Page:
Gratuitous “Of” In US English

Listening to podcasts and reading blogs I’ve come across a new dialectal quirk of US English. I don’t like it. It’s ugly.

In standard English worldwide, people will tell you how much or little there is of something, how few or many of them. “I can’t get enough of her”. “I put too much of my savings into stocks.” “There are too many of them.” “It’s not too much of a problem.”

“Of” goes with adjectives having to do with quantity and number. Not, for instance, with size, colour or shape.

Now, look at the fourth example above and imagine that “much” might be exchanged for any adjective. Then you get the turn of phrase that’s irking me. “It’s not too big OF a problem.” “Is that too strong OF a way to put it?” “Is my dress too green OF a colour?”

Hear ye, Americans! When you put that gratuitous “of” there, you sound like demented hillbillies! Please desist — if that’s not too great a favour to ask of you.

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Comments

  1. #1 Rabbit
    January 17, 2009

    Yeah, to hell with Shakespeare. Oh yeah, and Keats was a tosser as well. Bunch of hillbillies. :)

  2. #2 Mike Dunford
    January 17, 2009

    There’s something wrong with sounding like a demented hillbilly? Well, sheee-hit! Who’d ‘a thunk it.

  3. #3 llewelly
    January 17, 2009

    If you’d been paying attention for the last 8 years or so, you would know we Americans are demented hillbillies.
    (How did you think G.W. Bush got elected?)

  4. #4 Brian
    January 17, 2009

    I don’t think much or many work the way you think they do.

  5. #5 DianaGainer
    January 17, 2009

    Actually, hideous or not, “much” and “many” REQUIRE that icky little word, “of” after them before you can put another noun in the phrase. You can say, “I have many dishes.” But you cannot say, “I have many those.” That’s not grammatical, even if you like the sound of it. You must say, “I have many OF those.” Similarly, it’s ungrammatical to say, “I have had enough HIM.” You can say, “I’ve had enough TEA.” But a “he” isn’t a cup of tea, so you can’t treat HIM the same way grammatically. It just isn’t done. It’s nothing about hills or Billies. It’s just one of those many quirks of English. I realize English is chock full of quirks. But blame that on William the Conqueror. He should have stayed in France. Then we’d still be speaking Anglo-Saxon, not some half-Germanic, half-French creolized lingo that has rules that only ever apply to 2/3 of the language and the other 1/3 follows some totally different rule. But Bill wouldn’t leave well enough alone. He crossed the English Channel and we’re still all paying the price! Those Vikings! What was up with those guys!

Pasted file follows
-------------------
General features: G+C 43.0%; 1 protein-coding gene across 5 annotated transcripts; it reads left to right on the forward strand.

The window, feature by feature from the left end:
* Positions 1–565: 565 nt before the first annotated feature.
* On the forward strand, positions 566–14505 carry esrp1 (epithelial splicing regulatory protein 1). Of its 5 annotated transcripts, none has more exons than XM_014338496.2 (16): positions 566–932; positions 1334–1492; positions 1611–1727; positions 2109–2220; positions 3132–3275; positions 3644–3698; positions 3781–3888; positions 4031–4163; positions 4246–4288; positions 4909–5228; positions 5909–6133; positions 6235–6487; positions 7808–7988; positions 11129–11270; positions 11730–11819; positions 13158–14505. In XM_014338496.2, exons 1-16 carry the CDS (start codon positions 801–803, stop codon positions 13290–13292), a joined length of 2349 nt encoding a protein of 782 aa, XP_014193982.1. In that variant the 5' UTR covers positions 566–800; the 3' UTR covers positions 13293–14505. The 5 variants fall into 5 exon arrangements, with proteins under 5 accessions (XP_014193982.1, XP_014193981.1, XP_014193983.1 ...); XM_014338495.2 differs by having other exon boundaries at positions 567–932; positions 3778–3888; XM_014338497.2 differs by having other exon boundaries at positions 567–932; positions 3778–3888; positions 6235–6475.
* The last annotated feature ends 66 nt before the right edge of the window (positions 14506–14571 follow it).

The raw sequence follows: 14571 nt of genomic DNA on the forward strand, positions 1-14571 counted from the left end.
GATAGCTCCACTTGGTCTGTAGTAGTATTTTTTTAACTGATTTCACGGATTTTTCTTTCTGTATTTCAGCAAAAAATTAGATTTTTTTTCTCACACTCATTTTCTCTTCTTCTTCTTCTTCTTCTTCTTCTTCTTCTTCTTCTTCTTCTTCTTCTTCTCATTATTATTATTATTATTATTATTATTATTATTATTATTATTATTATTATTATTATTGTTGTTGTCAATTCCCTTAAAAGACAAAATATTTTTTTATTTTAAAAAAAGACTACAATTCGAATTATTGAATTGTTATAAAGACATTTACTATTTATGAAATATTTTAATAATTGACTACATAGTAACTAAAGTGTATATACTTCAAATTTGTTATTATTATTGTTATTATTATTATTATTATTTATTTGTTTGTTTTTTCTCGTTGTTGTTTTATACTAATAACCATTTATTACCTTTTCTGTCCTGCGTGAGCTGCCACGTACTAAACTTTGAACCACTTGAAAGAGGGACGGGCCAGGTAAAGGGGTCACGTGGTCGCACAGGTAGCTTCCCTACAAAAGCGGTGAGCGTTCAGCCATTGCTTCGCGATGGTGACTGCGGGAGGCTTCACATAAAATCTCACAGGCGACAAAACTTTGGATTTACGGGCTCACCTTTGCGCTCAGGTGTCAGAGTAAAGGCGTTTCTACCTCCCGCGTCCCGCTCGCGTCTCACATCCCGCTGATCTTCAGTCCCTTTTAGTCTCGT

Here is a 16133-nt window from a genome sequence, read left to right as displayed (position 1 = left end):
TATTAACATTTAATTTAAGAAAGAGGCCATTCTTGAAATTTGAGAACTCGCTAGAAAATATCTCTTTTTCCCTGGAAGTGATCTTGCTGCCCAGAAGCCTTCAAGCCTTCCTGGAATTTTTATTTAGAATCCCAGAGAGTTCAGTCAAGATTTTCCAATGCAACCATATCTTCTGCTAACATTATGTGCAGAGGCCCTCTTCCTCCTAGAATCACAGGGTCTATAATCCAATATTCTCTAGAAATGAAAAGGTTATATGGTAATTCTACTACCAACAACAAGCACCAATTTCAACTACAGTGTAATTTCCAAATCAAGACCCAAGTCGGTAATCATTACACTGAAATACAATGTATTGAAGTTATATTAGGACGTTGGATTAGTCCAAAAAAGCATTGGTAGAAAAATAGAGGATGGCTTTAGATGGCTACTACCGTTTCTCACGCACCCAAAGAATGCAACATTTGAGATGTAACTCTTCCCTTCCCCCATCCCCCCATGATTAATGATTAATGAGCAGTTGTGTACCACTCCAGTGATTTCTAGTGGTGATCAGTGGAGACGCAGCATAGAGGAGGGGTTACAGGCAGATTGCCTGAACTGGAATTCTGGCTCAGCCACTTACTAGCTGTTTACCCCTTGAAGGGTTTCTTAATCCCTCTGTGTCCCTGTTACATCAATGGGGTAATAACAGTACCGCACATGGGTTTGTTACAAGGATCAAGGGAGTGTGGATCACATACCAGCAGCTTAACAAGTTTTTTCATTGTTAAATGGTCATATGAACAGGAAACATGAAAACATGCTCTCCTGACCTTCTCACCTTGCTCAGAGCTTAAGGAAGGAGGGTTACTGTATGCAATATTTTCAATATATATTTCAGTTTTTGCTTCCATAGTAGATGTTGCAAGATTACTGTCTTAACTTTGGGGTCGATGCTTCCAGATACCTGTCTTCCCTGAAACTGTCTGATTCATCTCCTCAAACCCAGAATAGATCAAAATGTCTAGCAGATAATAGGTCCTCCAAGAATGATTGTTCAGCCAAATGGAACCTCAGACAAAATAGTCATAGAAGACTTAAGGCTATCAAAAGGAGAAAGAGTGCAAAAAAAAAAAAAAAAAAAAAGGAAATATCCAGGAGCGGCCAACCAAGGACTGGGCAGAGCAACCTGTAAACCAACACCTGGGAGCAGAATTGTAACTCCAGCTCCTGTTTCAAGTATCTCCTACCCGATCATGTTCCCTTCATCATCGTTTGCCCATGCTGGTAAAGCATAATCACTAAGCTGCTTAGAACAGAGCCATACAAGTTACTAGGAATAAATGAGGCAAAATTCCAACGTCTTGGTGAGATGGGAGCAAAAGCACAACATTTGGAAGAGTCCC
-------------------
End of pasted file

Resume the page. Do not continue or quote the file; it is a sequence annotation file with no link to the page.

Sorry. I had to throw that in, you likely being a descendant of a Viking. I’m a teacher of English to speakers of other languages, so I roll around in piddly rules like this all the time. You can’t hillbilly ME into submission!

  6. #6 Sean McCorkle
    January 17, 2009

    “Of” goes with adjectives having to do with quantity and number. Not, for instance, with size, colour or shape.

    So why is”I can’t get enough of her”

    I can think of worse examples of the decay of english in the US.
    For example, At the national laboratory where I work, our Physical Plant Dept. trucks now display the slogans “Do it Safe” and “Work Safe”. I’m not kidding.

  7. #7 Sean McCorkle
    January 17, 2009

    I’m so sorry – I accidentally double hit “Return” which prematurely posted.

    If “of” pertains to quantity, why is “I can’t get enough of her” acceptable?
    There’s only 1 person, no? And we’re not talking about some fraction of “her”, right?
    Or does that mean that “I need more copies of her?” That’s weird too.
    That’s not how I understand the phrase.

    Rather, I think the statement “I can’t get enough of her” implies something like
    a “quantity of exposure time”, i.e. “I can’t get enough time with her”

    If you allow implied understandings in that example, then you must also allow
    them for your unacceptable example “That’s too much of a problem”.
    Like the first example, the target of “of” is singular – one problem.
    Problems are abstractions -they’re not concrete objects. So what is their
    nature? Are they discrete little things? Or are they nebulous, complex monstrosities?